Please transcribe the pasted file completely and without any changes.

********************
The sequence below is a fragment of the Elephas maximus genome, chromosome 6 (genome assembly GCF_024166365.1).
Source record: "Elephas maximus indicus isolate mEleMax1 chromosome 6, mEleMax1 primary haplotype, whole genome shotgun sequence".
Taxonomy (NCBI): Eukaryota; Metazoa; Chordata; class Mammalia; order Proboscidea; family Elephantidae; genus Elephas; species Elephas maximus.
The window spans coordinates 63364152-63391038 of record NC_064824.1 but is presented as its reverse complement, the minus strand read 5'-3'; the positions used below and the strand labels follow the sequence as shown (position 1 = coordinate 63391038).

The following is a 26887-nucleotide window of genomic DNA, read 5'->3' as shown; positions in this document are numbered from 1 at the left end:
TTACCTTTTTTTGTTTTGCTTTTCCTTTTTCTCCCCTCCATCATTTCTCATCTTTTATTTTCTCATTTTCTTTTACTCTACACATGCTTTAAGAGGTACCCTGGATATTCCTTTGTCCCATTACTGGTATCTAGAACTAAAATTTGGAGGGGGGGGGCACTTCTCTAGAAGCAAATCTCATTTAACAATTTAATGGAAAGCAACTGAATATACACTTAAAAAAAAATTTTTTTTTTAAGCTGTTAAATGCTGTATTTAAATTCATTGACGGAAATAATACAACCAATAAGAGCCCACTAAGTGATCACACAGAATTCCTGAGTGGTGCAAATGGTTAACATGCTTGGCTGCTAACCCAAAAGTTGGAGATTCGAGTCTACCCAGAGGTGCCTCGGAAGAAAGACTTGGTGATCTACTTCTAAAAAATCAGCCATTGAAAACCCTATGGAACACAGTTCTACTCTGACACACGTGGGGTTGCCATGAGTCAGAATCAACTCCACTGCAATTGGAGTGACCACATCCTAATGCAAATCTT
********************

The sequence below is a fragment of the Elephas maximus genome, chromosome 6 (genome assembly GCF_024166365.1).
Source record: "Elephas maximus indicus isolate mEleMax1 chromosome 6, mEleMax1 primary haplotype, whole genome shotgun sequence".
Taxonomy (NCBI): Eukaryota; Metazoa; Chordata; class Mammalia; order Proboscidea; family Elephantidae; genus Elephas; species Elephas maximus.
The window spans coordinates 63364152-63391038 of record NC_064824.1 but is presented as its reverse complement, the minus strand read 5'-3'; the positions used below and the strand labels follow the sequence as shown (position 1 = coordinate 63391038).

The following is a 26887-nucleotide window of genomic DNA, read 5'->3' as shown; positions in this document are numbered from 1 at the left end:
TTACCTTTTTTTGTTTTGCTTTTCCTTTTTCTCCCCTCCATCATTTCTCATCTTTTATTTTCTCATTTTCTTTTACTCTACACATGCTTTAAGAGGTACCCTGGATATTCCTTTGTCCCATTACTGGTATCTAGAACTAAAATTTGGAGGGGGGGGGCACTTCTCTAGAAGCAAATCTCATTTAACAATTTAATGGAAAGCAACTGAATATACACTTAAAAAAAAATTTTTTTTTTAAGCTGTTAAATGCTGTATTTAAATTCATTGACGGAAATAATACAACCAATAAGAGCCCACTAAGTGATCACACAGAATTCCTGAGTGGTGCAAATGGTTAACATGCTTGGCTGCTAACCCAAAAGTTGGAGATTCGAGTCTACCCAGAGGTGCCTCGGAAGAAAGACTTGGTGATCTACTTCTAAAAAATCAGCCATTGAAAACCCTATGGAACACAGTTCTACTCTGACACACGTGGGGTTGCCATGAGTCAGAATCAACTCCACTGCAATTGGAGTGACCACATCCTAATGCAAATCTT